Gravitation of Time

februari 10th, 2006

The Universal Law of Gravitation has several important features. First, it is an inverse square law, meaning that the strength of the force between two massive objects decreases in proportion to the square of the distance between them as they move farther apart. Second, the direction in which the force acts is always along the line (or vector) connecting the two gravitating objects.
In 1687 Sir Isaac Newton first published his Philosophiae Naturalis Principia Mathematica (Mathematical Principles of Natural Philosophy) which was a radical treatment of mechanics, establishing the concepts which were to dominate physics for the next two hundred years. Among the book’s most important new concepts was Newton’s Universal Law of Gravitation. Newton managed to take Kepler’s Laws governing the motion of the planets and Galileo’s ideas about kinematics and projectile motion and synthesize them into a law which governed both motion on earth and motion in the heavens. This was an achievement of enormous importance for physics; Newton’s discoveries meant that the universe was a rational place in which the same principles of nature applied to all objects.

Maarten Vanden Eynde

‘Between two objects, let’s say A and B, there is a point where the gravitation of both objects is working with equal force (L1 point, named after Lagrange). This point is balancing between the two attracting masses. If it is slightly bending towards A or B is will be attracted more by either one of them. It can only move from it’s frozen position, without loosing it’s equal balance, if A and B change mass simultaneously. The mass A is loosing, B has to gain.

Time is always moving. When you read this word, it became history already. The future is catching up instantly. The present is an untouchable point always on the move.
If time would be a linear experience, and A would be the past and B the future, than the point hanging in the middle would be the present. The past is getting longer and longer (or bigger and bigger) so in order for this point to be equally drawn to both A and B, it needs to be moving towards the future. The past is getting bigger and the future is getting smaller. And on top of that the speed of this process is accelerating. Just like the birth of matter during the big bang, time was created at the same time and moves equally with the expanding universe; faster and faster to it’s final destiny. Will this be the end or a new beginning?’


The Lagrangian points (also Lagrange point, L-point, or libration point), are the five positions in interplanetary space where a small object affected only by gravity can theoretically be stationary relative to two larger objects (such as a satellite with respect to the Earth and Moon). They are analogous to geosynchronous orbits in that they allow an object to be in a “fixed” position in space rather than an orbit in which its relative position changes continuously.

Lagrangian points

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Chaos Theory

februari 7th, 2006

According to classical Greek myth, only Chaos existed in the beginning.

Chaos theory refers to the behavior of certain systems of motion, such as the atmosphere, the solar system, plate tectonics, ocean currents, economies or population growth, to be especially sensitive to tiny changes in starting conditions that result in drastically different outcomes. The biggest weather computer in the world, in the European centre for Medium-range Weather Forecasting, does as many as 400 million calculations every second. It is fed 100 million separate weather measurements from around the world every day, and it processes data in three hours of continuous running, to produce a ten day forecast. Yet beyond two or three days the forecasts are speculative, and beyond six or seven they are worthless. Chaos theory, then, sets definite limits to the predictability of complex non-linear systems.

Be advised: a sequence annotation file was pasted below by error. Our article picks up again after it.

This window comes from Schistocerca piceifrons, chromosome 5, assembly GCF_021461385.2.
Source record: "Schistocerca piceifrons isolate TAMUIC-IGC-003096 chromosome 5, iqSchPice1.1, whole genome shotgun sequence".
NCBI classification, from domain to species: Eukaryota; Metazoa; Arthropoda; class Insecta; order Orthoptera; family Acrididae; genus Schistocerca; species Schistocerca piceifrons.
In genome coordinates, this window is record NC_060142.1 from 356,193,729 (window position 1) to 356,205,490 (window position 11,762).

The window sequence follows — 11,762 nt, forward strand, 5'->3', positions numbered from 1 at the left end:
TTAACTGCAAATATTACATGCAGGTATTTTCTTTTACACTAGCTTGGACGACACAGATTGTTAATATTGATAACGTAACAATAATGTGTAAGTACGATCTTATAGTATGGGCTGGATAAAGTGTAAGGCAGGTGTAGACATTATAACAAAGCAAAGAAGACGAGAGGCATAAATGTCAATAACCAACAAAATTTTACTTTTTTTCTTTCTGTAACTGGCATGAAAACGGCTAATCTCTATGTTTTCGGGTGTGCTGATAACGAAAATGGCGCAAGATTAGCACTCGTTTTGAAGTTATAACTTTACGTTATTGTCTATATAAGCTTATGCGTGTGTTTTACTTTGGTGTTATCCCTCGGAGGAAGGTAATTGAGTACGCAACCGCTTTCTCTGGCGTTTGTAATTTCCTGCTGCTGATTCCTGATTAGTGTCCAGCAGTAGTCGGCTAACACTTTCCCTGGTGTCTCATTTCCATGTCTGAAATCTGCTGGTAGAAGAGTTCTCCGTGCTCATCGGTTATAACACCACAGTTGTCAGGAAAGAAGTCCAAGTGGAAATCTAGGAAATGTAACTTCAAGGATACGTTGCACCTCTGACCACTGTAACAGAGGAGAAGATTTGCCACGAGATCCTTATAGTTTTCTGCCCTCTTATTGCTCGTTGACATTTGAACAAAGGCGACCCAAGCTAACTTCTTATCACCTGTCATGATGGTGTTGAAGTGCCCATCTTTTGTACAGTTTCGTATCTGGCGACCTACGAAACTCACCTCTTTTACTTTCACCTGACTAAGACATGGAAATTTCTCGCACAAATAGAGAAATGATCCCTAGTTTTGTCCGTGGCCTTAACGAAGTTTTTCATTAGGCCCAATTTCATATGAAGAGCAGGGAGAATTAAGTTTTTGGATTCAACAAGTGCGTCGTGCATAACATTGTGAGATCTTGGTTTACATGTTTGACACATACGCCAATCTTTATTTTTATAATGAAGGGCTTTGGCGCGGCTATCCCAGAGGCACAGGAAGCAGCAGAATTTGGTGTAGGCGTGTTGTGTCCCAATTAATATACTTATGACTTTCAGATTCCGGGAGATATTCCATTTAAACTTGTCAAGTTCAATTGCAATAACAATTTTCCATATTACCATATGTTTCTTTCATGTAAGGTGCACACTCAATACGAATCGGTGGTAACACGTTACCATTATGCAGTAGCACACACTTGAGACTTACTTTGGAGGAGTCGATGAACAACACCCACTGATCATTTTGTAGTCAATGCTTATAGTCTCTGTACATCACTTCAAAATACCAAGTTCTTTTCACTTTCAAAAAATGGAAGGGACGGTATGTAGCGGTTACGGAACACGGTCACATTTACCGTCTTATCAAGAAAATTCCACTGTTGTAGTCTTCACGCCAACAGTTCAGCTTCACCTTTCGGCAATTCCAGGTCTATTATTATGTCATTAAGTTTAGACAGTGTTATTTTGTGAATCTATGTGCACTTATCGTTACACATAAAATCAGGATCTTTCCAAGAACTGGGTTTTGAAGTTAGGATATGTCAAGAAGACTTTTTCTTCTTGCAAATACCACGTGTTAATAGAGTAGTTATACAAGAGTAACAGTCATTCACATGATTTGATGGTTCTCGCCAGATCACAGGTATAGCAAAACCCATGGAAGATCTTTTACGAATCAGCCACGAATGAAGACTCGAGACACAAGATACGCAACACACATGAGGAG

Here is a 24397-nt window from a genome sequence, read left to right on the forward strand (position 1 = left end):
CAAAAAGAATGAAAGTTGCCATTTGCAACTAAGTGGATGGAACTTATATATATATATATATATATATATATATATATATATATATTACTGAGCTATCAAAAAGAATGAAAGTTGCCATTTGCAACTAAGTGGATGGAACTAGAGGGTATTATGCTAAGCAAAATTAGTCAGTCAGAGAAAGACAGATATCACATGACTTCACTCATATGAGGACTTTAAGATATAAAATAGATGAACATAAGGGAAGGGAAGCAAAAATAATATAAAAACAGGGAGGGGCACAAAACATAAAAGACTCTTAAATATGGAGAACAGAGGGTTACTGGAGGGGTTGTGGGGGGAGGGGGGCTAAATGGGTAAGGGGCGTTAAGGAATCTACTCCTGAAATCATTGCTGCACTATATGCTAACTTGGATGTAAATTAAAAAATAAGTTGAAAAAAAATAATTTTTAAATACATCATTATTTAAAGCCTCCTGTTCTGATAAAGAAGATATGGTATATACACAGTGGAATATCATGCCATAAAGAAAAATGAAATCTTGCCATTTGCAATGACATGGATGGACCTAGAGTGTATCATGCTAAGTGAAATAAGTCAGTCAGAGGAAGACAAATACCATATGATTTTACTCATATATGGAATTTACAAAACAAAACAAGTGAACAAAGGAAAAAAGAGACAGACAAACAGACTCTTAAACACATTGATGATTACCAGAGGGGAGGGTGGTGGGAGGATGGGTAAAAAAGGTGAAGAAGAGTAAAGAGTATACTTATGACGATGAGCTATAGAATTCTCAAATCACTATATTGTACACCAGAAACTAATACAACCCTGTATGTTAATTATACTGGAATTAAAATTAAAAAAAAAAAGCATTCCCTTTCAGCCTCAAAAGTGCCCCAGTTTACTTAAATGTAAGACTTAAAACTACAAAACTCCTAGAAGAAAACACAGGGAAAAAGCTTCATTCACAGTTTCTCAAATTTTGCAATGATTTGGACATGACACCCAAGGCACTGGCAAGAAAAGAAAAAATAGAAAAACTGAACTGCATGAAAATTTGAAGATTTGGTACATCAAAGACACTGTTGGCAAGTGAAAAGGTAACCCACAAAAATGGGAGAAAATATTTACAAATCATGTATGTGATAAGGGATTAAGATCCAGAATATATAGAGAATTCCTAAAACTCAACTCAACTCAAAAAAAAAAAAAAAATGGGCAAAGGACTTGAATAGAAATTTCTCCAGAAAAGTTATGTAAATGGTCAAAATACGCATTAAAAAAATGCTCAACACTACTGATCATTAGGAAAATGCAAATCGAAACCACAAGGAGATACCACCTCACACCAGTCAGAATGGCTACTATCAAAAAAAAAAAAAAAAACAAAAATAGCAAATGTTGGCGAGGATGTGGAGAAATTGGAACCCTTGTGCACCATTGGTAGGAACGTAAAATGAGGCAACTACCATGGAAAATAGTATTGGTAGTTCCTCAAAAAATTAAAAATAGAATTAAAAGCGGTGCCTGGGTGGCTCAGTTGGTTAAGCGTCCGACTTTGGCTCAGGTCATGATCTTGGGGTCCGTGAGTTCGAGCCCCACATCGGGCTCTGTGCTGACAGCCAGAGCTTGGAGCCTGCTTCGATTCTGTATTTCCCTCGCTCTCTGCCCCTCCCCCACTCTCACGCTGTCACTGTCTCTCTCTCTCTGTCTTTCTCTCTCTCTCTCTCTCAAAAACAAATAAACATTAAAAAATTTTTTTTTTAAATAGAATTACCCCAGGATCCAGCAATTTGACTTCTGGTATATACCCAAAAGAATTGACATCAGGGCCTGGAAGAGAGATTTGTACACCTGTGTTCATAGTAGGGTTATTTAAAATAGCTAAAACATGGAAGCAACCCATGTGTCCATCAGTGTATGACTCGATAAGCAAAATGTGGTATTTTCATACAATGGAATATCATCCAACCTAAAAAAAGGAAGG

Unlike what it implies colloquially, chaos theory doesn’t mean the world is metaphorically chaotic, nor does it refer to entropy, by which systems naturally tend toward disorder. Chaos theory relies on the uncertainty inherent in measurements, the precision of predictions, and the non-linear behavior of seemingly linear systems.

Chaos theory came on the scientific scene in the late 1970s. It was introduced by a self-motivated group of Santa Cruz scientists. As students they had to fight their faculty to pursue their fascination with this unorthodox subject. After its initial presentation, chaos became a buzzword in many disciplines, as scientists thought of ways it applied in their fields. Even more interesting, scientists began crossing over fields, developing multidisciplinary approaches.
Chaos is not entirely random, but is an occult, “hidden,” or implicate order within nature. Cosmology, weather prediction, animal migration patterns, quantum mechanics, and more were affected. We now have terms like “quantum chaos,” and chaotic planetary motion. Chaos is a major influence from the microcosm to the macrocosm.

Creation came out of chaos, is surrounded by chaos and will end in chaos.

Maarten Vanden Eynde

Genetologic Research Nr. 10, 2004 (back: 100cm x 100cm x 150cm – front: 40cm 70cm)

Maarten Vanden Eynde Genetology nr.10

Maarten Vanden Eynde Genetology nr.10

The work consists of found materials (wood-, plastic-, metal), gathered together during one month from the streets of Naples, Italy. Al the scrap is pressed into an oval hole of a 40 cm thick wall. The front side shows a flat, orderly ‘abstract’ image. The back is exploding of energy, being sucked in or puked out. The tension was so high that the wall started to crack. The seemingly quiet, almost sacral image of the front side (which is faced towards the inside space) originates from but is contradictory to the chaotic and violent back side (which is faced to the outside streets of the turbulent city life of Naples).